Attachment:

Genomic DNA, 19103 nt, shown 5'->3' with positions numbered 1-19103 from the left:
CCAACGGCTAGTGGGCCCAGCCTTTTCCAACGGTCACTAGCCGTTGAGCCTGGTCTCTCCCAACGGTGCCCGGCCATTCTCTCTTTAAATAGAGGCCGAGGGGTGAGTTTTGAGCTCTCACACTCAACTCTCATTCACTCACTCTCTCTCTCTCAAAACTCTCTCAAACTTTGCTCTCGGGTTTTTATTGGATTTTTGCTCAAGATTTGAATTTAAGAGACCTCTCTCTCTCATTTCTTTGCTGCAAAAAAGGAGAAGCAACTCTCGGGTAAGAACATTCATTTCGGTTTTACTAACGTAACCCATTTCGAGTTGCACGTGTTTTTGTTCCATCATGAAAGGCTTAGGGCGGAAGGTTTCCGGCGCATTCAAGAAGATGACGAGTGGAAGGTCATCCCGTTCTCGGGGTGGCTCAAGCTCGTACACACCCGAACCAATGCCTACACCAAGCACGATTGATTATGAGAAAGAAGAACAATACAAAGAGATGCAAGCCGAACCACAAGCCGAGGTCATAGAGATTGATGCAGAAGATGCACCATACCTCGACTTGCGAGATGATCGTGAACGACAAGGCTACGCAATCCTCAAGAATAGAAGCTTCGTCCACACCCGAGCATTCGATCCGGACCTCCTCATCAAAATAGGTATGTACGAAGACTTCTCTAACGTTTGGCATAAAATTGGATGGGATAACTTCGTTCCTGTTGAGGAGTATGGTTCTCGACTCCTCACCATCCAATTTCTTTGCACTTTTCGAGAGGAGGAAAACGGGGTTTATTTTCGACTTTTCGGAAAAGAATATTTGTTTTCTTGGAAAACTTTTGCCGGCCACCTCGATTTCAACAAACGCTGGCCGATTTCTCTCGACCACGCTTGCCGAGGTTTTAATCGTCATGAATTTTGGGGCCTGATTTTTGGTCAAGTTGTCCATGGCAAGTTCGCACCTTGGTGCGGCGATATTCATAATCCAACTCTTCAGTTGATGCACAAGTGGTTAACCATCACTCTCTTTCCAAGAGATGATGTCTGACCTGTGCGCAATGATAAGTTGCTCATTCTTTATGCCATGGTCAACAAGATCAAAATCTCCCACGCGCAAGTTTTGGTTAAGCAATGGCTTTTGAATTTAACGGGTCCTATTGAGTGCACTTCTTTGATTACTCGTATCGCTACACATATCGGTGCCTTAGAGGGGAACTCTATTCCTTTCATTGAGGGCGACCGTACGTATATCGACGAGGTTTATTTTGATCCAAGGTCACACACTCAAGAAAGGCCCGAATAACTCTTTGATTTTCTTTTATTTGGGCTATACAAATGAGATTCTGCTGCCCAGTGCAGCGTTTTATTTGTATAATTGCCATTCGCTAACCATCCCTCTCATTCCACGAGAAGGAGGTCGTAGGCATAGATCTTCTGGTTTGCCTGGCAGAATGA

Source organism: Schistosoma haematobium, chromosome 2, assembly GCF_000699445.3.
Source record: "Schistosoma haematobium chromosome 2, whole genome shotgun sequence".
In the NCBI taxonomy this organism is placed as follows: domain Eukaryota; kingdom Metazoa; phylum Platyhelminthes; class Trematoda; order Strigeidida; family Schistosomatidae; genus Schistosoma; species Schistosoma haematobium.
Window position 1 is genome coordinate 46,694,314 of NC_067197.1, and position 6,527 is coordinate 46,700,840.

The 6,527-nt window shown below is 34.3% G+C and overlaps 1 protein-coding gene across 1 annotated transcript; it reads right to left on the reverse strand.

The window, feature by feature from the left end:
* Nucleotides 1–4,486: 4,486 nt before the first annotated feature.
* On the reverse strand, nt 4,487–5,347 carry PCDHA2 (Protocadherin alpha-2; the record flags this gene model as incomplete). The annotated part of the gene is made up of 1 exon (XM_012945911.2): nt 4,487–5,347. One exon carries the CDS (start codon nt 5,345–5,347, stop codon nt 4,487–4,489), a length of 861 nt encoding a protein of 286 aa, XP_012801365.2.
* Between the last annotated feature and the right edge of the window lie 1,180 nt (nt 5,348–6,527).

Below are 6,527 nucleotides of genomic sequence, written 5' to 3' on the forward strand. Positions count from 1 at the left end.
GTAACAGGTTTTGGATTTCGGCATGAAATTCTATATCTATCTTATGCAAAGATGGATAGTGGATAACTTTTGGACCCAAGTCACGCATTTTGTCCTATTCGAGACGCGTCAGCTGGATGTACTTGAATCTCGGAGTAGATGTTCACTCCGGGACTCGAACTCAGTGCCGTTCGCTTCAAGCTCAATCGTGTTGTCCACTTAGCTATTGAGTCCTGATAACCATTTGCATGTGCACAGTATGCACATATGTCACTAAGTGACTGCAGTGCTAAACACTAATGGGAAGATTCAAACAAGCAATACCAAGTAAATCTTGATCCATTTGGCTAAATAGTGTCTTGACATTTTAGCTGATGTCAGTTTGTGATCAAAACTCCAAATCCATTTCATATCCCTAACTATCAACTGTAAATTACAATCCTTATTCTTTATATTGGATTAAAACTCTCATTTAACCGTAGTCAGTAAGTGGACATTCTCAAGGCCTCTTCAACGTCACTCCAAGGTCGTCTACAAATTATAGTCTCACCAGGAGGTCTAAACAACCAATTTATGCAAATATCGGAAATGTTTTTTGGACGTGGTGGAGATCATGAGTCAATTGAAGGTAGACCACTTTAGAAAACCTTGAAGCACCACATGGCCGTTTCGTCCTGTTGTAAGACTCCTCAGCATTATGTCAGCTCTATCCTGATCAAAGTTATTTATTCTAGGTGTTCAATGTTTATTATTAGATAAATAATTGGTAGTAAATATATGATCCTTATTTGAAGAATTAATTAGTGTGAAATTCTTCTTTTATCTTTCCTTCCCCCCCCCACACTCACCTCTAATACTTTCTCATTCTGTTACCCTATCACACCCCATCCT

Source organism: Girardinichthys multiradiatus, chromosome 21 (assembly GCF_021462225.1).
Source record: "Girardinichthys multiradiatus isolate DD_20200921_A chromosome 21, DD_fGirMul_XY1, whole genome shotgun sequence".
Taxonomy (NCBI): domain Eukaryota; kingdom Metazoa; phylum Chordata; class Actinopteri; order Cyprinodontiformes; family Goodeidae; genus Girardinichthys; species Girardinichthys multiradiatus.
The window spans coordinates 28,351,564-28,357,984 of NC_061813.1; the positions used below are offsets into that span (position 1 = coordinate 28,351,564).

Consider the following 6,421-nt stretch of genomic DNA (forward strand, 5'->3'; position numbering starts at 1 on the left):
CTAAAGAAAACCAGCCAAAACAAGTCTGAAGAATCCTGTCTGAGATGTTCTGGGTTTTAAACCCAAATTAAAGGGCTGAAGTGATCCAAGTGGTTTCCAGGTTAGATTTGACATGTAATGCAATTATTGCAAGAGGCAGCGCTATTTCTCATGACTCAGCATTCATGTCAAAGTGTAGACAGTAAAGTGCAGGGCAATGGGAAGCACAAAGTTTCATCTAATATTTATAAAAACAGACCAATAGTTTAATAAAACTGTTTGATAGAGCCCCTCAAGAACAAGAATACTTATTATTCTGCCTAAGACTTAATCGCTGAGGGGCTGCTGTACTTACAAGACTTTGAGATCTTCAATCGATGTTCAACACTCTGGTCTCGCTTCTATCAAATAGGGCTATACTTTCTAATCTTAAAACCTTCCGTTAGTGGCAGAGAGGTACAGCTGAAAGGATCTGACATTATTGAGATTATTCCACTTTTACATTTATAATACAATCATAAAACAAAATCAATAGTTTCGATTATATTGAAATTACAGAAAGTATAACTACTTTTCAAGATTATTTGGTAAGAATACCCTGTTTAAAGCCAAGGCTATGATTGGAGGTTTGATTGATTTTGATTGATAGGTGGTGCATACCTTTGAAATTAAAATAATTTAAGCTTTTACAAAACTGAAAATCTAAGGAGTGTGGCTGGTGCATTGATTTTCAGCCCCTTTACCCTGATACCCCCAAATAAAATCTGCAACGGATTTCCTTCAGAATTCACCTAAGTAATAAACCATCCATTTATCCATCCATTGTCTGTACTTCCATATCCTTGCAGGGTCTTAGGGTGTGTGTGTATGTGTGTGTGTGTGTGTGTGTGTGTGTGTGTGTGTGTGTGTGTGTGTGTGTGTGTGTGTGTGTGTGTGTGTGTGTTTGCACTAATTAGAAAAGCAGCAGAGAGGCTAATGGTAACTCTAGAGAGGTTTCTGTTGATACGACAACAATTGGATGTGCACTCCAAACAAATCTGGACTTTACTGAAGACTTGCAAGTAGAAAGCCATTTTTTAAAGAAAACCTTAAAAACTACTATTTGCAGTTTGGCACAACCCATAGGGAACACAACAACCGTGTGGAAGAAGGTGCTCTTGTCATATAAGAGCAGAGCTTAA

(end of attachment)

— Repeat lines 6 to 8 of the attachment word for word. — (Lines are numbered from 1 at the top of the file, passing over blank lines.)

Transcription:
Window position 1 is genome coordinate 46,694,314 of NC_067197.1, and position 6,527 is coordinate 46,700,840.

The 6,527-nt window shown below is 34.3% G+C and overlaps 1 protein-coding gene across 1 annotated transcript; it reads right to left on the reverse strand.

The window, feature by feature from the left end: